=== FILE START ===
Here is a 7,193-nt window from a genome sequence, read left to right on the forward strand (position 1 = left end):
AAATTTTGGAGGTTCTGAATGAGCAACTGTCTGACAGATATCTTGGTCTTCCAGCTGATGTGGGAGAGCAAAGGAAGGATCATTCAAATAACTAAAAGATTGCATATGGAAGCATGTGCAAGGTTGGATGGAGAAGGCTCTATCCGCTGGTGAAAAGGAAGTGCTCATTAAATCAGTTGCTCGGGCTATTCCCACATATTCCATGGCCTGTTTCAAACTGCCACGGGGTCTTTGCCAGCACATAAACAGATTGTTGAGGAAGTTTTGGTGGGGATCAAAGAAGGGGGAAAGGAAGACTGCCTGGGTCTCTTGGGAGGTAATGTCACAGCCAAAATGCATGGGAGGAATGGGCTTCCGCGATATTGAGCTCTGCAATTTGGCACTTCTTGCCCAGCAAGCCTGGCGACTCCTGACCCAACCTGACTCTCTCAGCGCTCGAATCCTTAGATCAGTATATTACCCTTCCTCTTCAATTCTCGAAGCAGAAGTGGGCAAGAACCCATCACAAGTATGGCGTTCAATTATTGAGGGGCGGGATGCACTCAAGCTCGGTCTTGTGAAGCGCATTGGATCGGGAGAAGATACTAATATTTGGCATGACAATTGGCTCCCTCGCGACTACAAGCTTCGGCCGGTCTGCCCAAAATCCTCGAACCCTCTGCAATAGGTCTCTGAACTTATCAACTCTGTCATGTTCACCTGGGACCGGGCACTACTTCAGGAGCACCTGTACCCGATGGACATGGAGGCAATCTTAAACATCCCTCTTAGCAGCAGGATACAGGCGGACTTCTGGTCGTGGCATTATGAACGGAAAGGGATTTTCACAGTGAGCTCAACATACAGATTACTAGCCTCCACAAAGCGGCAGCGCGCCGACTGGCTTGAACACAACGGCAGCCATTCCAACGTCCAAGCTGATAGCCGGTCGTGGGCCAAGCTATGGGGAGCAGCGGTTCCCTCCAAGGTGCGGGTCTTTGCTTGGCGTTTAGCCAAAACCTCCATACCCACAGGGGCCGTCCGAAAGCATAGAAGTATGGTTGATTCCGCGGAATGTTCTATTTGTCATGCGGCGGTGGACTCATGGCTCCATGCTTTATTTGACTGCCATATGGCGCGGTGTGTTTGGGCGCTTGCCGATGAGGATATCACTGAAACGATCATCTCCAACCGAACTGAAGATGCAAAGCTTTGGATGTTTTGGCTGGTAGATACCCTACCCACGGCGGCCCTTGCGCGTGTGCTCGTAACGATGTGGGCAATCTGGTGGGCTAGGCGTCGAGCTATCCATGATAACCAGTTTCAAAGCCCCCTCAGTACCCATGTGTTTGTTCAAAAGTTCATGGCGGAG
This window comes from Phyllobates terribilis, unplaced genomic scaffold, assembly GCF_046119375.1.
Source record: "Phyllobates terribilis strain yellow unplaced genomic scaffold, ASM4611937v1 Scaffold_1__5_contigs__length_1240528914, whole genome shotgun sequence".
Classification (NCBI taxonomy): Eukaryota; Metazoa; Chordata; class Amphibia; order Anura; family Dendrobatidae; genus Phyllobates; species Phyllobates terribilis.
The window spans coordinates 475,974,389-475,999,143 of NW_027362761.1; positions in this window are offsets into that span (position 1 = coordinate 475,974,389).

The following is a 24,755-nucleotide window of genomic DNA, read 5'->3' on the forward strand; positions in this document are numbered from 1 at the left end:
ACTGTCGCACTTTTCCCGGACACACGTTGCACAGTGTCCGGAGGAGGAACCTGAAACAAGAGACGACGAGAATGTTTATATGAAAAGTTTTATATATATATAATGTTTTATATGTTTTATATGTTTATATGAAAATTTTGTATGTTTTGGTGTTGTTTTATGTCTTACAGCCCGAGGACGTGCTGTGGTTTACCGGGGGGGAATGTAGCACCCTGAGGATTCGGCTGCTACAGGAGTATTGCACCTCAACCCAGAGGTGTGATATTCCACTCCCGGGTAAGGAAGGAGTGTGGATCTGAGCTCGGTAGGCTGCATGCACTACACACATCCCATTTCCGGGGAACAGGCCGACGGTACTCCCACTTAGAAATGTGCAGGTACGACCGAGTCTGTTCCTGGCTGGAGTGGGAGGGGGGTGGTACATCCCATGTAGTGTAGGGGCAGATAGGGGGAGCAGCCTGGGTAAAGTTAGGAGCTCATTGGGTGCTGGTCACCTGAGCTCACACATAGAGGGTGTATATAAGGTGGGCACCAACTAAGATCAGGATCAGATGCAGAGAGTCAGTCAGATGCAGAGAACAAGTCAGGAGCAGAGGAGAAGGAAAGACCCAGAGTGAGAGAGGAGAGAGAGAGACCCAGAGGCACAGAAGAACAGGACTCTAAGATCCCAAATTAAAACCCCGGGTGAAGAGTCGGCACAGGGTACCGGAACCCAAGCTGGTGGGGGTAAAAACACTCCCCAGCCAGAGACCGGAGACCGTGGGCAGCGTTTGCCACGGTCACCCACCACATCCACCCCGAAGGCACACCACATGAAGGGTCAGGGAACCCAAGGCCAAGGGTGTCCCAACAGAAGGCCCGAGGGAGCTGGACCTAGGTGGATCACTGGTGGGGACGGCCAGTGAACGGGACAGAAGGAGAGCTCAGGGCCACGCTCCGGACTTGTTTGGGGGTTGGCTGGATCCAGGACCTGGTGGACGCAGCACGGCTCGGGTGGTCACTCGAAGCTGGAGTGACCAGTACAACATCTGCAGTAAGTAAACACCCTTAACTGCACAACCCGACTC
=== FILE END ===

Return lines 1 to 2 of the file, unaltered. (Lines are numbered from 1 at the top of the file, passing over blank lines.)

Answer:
Here is a 7,193-nt window from a genome sequence, read left to right on the forward strand (position 1 = left end):
AAATTTTGGAGGTTCTGAATGAGCAACTGTCTGACAGATATCTTGGTCTTCCAGCTGATGTGGGAGAGCAAAGGAAGGATCATTCAAATAACTAAAAGATTGCATATGGAAGCATGTGCAAGGTTGGATGGAGAAGGCTCTATCCGCTGGTGAAAAGGAAGTGCTCATTAAATCAGTTGCTCGGGCTATTCCCACATATTCCATGGCCTGTTTCAAACTGCCACGGGGTCTTTGCCAGCACATAAACAGATTGTTGAGGAAGTTTTGGTGGGGATCAAAGAAGGGGGAAAGGAAGACTGCCTGGGTCTCTTGGGAGGTAATGTCACAGCCAAAATGCATGGGAGGAATGGGCTTCCGCGATATTGAGCTCTGCAATTTGGCACTTCTTGCCCAGCAAGCCTGGCGACTCCTGACCCAACCTGACTCTCTCAGCGCTCGAATCCTTAGATCAGTATATTACCCTTCCTCTTCAATTCTCGAAGCAGAAGTGGGCAAGAACCCATCACAAGTATGGCGTTCAATTATTGAGGGGCGGGATGCACTCAAGCTCGGTCTTGTGAAGCGCATTGGATCGGGAGAAGATACTAATATTTGGCATGACAATTGGCTCCCTCGCGACTACAAGCTTCGGCCGGTCTGCCCAAAATCCTCGAACCCTCTGCAATAGGTCTCTGAACTTATCAACTCTGTCATGTTCACCTGGGACCGGGCACTACTTCAGGAGCACCTGTACCCGATGGACATGGAGGCAATCTTAAACATCCCTCTTAGCAGCAGGATACAGGCGGACTTCTGGTCGTGGCATTATGAACGGAAAGGGATTTTCACAGTGAGCTCAACATACAGATTACTAGCCTCCACAAAGCGGCAGCGCGCCGACTGGCTTGAACACAACGGCAGCCATTCCAACGTCCAAGCTGATAGCCGGTCGTGGGCCAAGCTATGGGGAGCAGCGGTTCCCTCCAAGGTGCGGGTCTTTGCTTGGCGTTTAGCCAAAACCTCCATACCCACAGGGGCCGTCCGAAAGCATAGAAGTATGGTTGATTCCGCGGAATGTTCTATTTGTCATGCGGCGGTGGACTCATGGCTCCATGCTTTATTTGACTGCCATATGGCGCGGTGTGTTTGGGCGCTTGCCGATGAGGATATCACTGAAACGATCATCTCCAACCGAACTGAAGATGCAAAGCTTTGGATGTTTTGGCTGGTAGATACCCTACCCACGGCGGCCCTTGCGCGTGTGCTCGTAACGATGTGGGCAATCTGGTGGGCTAGGCGTCGAGCTATCCATGATAACCAGTTTCAAAGCCCCCTCAGTACCCATGTGTTTGTTCAAAAGTTCATGGCGGAG